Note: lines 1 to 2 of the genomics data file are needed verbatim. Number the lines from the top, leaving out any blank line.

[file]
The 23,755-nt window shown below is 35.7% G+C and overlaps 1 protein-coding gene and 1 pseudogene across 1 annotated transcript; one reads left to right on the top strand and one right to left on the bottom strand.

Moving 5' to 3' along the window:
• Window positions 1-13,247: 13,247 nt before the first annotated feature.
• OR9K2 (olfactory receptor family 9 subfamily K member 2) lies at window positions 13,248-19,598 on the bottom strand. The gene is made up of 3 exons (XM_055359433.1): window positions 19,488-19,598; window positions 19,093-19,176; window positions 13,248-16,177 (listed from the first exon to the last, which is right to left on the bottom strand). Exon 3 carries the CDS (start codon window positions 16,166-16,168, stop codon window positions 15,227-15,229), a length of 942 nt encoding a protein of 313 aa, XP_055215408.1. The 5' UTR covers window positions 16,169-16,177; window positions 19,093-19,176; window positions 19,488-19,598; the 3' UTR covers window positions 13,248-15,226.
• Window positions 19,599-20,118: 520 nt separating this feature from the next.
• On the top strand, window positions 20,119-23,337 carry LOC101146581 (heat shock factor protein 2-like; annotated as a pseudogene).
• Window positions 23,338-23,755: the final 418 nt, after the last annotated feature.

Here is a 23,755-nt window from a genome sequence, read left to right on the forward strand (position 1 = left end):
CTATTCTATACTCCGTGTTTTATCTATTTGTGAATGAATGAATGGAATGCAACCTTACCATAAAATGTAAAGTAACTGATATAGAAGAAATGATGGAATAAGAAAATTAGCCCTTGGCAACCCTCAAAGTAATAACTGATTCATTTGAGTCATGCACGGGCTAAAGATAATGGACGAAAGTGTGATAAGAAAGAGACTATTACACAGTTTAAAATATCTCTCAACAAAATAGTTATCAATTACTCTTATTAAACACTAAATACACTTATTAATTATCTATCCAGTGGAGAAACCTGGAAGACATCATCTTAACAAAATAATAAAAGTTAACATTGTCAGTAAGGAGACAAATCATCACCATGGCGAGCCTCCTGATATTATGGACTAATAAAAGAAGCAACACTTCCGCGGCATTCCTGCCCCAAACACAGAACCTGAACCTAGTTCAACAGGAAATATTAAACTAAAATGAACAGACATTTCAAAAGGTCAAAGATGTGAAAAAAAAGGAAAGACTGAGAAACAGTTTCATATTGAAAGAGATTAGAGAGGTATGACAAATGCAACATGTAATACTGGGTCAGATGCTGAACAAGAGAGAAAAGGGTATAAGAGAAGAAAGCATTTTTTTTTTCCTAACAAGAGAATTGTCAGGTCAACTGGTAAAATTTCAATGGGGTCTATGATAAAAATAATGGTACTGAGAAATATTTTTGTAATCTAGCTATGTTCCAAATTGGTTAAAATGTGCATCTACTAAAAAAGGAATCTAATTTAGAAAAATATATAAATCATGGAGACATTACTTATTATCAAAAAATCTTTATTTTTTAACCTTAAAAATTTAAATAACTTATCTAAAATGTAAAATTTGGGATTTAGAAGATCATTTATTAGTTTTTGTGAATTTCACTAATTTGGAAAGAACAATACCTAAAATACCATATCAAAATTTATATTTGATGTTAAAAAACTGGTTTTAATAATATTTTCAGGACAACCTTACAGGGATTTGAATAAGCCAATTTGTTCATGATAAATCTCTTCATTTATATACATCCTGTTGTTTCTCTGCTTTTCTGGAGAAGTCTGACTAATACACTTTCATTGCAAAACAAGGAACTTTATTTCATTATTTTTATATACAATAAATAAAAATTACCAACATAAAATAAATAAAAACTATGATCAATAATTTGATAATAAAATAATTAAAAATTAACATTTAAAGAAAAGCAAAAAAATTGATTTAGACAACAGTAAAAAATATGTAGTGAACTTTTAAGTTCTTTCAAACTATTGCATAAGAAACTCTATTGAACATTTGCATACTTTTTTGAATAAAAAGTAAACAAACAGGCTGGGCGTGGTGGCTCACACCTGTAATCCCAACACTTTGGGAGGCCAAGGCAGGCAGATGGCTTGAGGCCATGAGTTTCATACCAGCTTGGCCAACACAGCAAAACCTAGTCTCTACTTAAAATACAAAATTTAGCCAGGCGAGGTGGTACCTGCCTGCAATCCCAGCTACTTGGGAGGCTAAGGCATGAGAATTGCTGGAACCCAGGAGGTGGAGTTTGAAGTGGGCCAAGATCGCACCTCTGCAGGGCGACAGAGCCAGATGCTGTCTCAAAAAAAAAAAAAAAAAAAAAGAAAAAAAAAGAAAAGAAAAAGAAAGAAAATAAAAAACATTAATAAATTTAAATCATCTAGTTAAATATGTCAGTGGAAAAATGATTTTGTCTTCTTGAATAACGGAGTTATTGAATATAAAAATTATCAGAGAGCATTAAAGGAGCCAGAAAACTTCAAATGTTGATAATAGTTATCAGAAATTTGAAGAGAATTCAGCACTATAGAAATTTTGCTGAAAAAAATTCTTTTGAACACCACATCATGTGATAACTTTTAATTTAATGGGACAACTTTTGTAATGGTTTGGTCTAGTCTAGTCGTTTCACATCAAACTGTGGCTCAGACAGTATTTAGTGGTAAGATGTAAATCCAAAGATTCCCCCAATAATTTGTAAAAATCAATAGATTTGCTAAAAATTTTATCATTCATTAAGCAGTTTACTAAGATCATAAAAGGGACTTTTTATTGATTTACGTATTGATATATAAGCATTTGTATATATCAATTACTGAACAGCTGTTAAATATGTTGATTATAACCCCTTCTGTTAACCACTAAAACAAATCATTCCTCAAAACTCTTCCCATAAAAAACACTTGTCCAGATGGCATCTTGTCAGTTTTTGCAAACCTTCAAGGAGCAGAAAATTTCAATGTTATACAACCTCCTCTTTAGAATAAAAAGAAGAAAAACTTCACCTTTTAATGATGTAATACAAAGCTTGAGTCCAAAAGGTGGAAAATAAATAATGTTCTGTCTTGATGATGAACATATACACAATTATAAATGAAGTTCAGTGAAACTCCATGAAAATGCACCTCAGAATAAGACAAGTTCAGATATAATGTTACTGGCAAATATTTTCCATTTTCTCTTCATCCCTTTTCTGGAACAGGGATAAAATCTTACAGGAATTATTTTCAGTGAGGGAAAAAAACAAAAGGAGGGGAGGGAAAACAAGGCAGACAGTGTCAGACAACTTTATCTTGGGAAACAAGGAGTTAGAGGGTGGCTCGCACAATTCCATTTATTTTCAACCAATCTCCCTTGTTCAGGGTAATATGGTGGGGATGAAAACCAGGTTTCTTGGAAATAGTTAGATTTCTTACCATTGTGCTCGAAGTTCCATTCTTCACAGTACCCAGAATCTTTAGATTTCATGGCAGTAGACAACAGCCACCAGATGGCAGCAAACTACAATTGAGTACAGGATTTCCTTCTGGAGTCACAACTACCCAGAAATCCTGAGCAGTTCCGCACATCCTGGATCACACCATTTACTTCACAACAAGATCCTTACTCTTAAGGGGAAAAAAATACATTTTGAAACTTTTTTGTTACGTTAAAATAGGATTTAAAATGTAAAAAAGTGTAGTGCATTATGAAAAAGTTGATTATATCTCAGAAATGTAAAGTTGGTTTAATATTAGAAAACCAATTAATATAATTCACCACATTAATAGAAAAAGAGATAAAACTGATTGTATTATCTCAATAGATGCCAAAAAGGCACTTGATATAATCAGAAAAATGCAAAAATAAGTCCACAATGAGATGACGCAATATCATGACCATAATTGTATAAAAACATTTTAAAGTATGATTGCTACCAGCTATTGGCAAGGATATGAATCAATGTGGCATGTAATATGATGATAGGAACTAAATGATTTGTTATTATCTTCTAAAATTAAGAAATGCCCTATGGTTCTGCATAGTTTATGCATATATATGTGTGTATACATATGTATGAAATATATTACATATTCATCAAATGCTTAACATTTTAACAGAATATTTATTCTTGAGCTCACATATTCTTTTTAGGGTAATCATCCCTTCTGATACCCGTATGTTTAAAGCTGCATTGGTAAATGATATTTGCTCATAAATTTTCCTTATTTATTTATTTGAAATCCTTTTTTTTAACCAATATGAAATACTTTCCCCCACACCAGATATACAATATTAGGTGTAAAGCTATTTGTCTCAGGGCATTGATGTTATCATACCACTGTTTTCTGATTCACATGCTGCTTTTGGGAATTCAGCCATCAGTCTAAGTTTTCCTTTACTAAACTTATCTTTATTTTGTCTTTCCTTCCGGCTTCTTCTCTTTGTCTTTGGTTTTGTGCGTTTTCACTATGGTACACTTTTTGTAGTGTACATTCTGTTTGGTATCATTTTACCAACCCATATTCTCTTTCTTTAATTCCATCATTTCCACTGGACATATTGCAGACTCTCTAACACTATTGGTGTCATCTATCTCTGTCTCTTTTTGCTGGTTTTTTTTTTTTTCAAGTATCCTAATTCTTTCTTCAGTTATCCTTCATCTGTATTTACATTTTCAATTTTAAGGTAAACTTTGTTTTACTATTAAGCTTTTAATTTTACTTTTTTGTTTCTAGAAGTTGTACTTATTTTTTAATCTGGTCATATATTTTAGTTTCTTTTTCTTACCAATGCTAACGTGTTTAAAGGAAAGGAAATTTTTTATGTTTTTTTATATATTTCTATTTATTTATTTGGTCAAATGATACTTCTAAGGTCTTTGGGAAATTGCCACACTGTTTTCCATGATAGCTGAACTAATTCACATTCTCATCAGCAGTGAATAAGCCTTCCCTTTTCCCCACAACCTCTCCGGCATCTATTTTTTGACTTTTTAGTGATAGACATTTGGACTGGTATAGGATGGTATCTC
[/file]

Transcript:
The 23,755-nt window shown below is 35.7% G+C and overlaps 1 protein-coding gene and 1 pseudogene across 1 annotated transcript; one reads left to right on the top strand and one right to left on the bottom strand.

Moving 5' to 3' along the window: